European Central Bank to raise rates for first time in 11 years

The bank said it would raise the cost of borrowing by 25 basis points in July – its first rate hike in more than a decade – and said a bigger hike could follow in September “if the medium-term inflation outlook persists or deteriorates.”

“Inflation is excessively high and should remain above our target for some time,” ECB President Christine Lagarde told a news conference.

The ECB raised its annual eurozone inflation forecast “significantly” to 6.8% this year, and said it would remain just above its 2% target in 2024. It also lowered its growth forecasts. The GDP of the 19 countries that use the euro is now expected to grow by 2.8% in 2022 and just 2.1% next year.

Eurozone inflation hit a record high of 8.1% last month, according to Eurostat.

The war in Ukraine has fueled global inflation and put pressure on the European Union to find alternatives to Russian oil and gas, on which it relies heavily. Europe agreed to reduce its exports by introducing progressive embargoes on oil and coal and is now scrambling to find alternative sources of energy supply in a time of soaring fossil fuel prices.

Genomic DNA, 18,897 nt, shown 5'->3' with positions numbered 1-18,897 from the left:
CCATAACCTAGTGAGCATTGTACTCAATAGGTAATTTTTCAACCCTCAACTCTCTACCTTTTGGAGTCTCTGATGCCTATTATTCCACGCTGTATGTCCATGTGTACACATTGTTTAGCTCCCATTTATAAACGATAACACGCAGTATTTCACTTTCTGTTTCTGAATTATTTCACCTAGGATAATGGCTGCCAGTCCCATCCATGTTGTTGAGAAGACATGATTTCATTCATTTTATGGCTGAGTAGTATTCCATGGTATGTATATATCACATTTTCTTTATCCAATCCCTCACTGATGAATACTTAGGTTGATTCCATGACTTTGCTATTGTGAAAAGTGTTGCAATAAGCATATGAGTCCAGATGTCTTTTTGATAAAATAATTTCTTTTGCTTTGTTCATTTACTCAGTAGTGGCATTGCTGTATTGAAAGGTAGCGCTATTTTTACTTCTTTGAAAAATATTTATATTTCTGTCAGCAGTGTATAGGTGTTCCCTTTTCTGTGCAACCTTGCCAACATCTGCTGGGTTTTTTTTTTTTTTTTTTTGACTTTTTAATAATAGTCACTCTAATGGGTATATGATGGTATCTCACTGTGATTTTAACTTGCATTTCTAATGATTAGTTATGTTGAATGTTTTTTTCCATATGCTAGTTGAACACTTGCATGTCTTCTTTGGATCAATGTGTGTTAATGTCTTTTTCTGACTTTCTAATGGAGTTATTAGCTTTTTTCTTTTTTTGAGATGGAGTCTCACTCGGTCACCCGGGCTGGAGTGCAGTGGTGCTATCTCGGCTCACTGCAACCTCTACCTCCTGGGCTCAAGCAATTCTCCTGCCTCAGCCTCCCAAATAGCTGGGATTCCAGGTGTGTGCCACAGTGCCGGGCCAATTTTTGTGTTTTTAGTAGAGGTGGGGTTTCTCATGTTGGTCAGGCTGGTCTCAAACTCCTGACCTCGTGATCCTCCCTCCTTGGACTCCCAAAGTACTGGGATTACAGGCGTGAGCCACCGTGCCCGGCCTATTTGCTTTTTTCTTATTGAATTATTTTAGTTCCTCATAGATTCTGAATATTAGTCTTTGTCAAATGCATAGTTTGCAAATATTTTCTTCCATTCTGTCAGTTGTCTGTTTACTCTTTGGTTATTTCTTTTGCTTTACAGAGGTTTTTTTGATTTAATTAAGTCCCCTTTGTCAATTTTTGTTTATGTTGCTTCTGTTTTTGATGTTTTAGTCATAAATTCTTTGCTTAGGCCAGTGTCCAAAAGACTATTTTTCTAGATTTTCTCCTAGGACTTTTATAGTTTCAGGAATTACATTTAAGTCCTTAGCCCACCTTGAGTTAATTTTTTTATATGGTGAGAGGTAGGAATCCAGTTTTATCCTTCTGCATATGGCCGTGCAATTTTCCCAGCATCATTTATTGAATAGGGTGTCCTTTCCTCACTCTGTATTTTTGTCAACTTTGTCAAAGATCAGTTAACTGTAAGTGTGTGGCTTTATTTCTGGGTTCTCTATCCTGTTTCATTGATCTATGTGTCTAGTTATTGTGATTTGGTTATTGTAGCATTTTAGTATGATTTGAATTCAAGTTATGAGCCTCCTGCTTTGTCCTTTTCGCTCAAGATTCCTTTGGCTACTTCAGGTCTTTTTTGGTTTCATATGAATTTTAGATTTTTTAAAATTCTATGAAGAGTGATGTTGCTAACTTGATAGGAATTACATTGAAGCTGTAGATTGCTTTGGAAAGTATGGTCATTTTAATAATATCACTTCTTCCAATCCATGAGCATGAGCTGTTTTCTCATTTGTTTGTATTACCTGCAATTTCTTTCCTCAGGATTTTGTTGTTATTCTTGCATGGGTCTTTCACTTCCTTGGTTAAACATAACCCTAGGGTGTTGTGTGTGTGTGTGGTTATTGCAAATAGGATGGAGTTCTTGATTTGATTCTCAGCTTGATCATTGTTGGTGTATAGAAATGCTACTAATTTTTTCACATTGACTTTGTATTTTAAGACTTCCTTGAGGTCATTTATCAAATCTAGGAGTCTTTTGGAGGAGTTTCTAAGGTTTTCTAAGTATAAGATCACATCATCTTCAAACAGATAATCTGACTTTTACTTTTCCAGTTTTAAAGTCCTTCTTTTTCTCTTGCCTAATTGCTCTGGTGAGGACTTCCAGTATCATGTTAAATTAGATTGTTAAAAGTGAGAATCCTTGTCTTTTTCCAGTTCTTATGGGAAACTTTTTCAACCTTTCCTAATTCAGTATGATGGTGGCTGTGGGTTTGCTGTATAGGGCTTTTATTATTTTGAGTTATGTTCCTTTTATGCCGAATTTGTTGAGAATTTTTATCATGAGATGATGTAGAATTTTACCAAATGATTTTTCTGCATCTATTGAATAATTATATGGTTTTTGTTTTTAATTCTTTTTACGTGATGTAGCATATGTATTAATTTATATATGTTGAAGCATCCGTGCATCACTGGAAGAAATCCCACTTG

Lagarde said energy prices were almost 40% higher than in May 2021 and would remain high in the near term.

“If war were to worsen economic sentiment, supply-side constraints could increase and energy and food costs could remain consistently higher than expected,” she said.

The ECB has been slower to fight inflation than its counterparts in the UK and United States, both of which have increased their rates in recent months. But his task is more delicate because Europe is more directly exposed to the economic fallout from the war in Ukraine.

The central bank is trying to strike a delicate balance between raising rates to contain rising prices, but not to the point of tipping the region into a recession.

Bill Papadakis, macro strategist at Bank Lombard Odier, told CNN Business that the ECB’s decision to raise rates and wrap up its bond-buying program from July 1 were the “good decisions”.

But the prospect of a bigger rise in September could be a mistake, he said.

“More expensive energy is eating away at real consumer incomes, undermining growth, which is likely to suffer if the ECB goes ahead with aggressively tighter monetary policy,” he said.

There are, however, reasons for optimism. High levels of employment and the reopening of sectors that were closed during the pandemic are among the factors supporting consumption, Lagarde said.

“The conditions are in place for the economy to continue to grow and recover further over the medium term,” she said.